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Guide to Professional Networking

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Whether you are currently searching for a job with MBA in-hand, or only just starting the process of finding the right program for you, the ability to network effectively with other professionals is a key skill in any situation.

In an increasingly digital world, social media has become an incredibly powerful tool to guide everyone from prospective students to recent graduates through the professional world. But as the power to connect grows across the world, the ability to effectively navigate through that world becomes equally important.

Below are just a few tips to make the most of your networking opportunities.

Professional Networking Tips

Consider the Return on (Time) Investment

The old saying- time is money- certainly rings true in the world of professional networking. Your time is important and likely limited, so creating an action plan for networking can help save the amount of time and energy you invest. If you have an event coming up which will put you in contact with a number of important people, it’s less important that you meet everyone in the room than to meet the right people.

Before a networking opportunity, do your research: if you are able to find out exactly who will be in attendance, great! If not, consider what sort of relationships would be the most beneficial for your ultimate goals. Is it headhunters? Entrepreneurs? Fortune 500 Executives?

Who the most important people in the room are will vary for person to person, depending on their career and ambitions. Coming up with a relationship plan in advance will save valuable time and set you up for success.

Be the Host with the Most

Attending networking events is always a wonderful way to connect with professionals, but the value in playing host shouldn’t be underplayed. Hosting even small gatherings, like a dinner party, can go a long way. Not only does it show initiative to your guests, but it gives you the opportunity to carefully curate the guest list and achieve a more personal connection than at a casual meet-and-greet.

Make New Friends, But Keep the Old

If you are lucky, your education and career are probably in a very different place than they were two years ago. Your goals and priorities should and will be constantly changing over time, and that means that connections which were worthwhile to pursue in the past could possibly outlive their usefulness. Keeping long-time connections is important, but knowing when to “make new friends” is just as useful. Taking time to re-evaluate and see where your priorities have changed is key to making sure you are making the most out of your connections.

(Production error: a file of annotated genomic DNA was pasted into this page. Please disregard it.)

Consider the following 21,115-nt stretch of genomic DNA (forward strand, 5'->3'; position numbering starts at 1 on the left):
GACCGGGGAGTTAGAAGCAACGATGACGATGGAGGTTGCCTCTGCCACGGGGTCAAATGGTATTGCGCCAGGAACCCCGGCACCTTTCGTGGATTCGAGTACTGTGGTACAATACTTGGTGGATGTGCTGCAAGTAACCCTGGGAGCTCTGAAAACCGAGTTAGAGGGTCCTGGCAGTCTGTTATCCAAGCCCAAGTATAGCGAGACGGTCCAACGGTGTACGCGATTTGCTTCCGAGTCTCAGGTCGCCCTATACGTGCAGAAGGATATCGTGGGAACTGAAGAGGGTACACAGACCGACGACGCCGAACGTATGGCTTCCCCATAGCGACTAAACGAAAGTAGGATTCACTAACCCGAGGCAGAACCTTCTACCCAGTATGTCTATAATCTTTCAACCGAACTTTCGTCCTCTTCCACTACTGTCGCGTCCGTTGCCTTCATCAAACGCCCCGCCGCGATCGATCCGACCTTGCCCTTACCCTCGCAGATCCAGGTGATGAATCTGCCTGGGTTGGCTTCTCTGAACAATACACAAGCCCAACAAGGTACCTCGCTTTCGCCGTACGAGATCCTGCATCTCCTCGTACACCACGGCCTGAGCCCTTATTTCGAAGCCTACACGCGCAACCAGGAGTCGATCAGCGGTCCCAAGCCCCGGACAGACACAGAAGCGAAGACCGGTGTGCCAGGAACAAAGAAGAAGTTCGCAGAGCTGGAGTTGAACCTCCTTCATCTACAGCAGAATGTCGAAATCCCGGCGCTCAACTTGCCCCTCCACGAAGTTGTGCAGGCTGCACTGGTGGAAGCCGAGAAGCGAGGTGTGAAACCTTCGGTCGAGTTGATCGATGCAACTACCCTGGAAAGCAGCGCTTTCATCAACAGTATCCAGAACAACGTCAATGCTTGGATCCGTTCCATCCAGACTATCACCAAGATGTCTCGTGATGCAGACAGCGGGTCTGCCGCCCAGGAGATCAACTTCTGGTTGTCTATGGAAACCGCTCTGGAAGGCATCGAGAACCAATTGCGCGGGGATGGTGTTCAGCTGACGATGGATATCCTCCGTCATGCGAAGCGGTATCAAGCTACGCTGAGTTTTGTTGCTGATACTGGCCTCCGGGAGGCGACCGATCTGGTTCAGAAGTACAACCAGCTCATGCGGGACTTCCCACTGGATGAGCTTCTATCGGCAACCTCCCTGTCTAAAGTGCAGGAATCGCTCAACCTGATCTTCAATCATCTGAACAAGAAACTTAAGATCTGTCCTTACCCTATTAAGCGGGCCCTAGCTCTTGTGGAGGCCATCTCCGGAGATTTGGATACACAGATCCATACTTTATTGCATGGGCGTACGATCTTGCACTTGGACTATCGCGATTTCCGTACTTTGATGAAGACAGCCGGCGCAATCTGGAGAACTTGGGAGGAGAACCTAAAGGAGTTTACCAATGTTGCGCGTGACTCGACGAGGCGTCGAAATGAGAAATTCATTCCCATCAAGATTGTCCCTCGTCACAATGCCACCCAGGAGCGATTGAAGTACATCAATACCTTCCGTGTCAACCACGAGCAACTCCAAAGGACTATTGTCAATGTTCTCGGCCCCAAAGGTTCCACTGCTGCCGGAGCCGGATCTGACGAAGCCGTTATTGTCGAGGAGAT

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Shoot for the Moon

Think of the contacts you aspire to have — the ones that may seem completely out of reach — and you can probably come up with a million reasons why not to reach out to them.

Now, take a moment and consider the reasons to reach out to them. Usually, in a situation like this, the only detriment to reaching out to such contacts is rejection, but the benefits are endless. Even when someone seems far out of reach, there’s simply no reason not to try. You never know what could happen!

But before you do, think strategically: what “currency” do you have with this person? Did you attend the same college, come from the same home town? Even something trivial may get your foot in a door.

Get By With a Little Help from Your Friends

The opportunity to network is not just a chance to forge your own connections, but to also pass along contacts who might appreciate an introduction. Perhaps InfoTech isn’t your field, but the entrepreneur you meet at your next event may just be who your friend in information systems should meet to get their startup off the ground. You never know when your friend will find a way to return the favor.

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Even if you attend an in-person networking event every night of the week, you can’t ignore a crucial component of today’s professional world: the in-real-time networking that occurs online, especially on sites like LinkedIn and Twitter. With the chance to tag individuals and hashtag your messages, you truly never know who will read what you put online and how far it will go. Join the online conversation within your industry, follow people you want to connect with, and contribute your voice to the dialogue. You never know who will hear you and want to hear more.

The Show Must (Not) Go On

It’s a great idea to have your elevator pitch rehearsed, but it’s not a great idea to make it a performance. People will notice if you seem too rehearsed, and rather than sounding prepared, it can make you sound fake.

The best advice for life also works for networking: be yourself!

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About the Author

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Alanna Shaffer

Staff Writer, covering MetroMBA's news beat for Atlanta, Houston, and Dallas.

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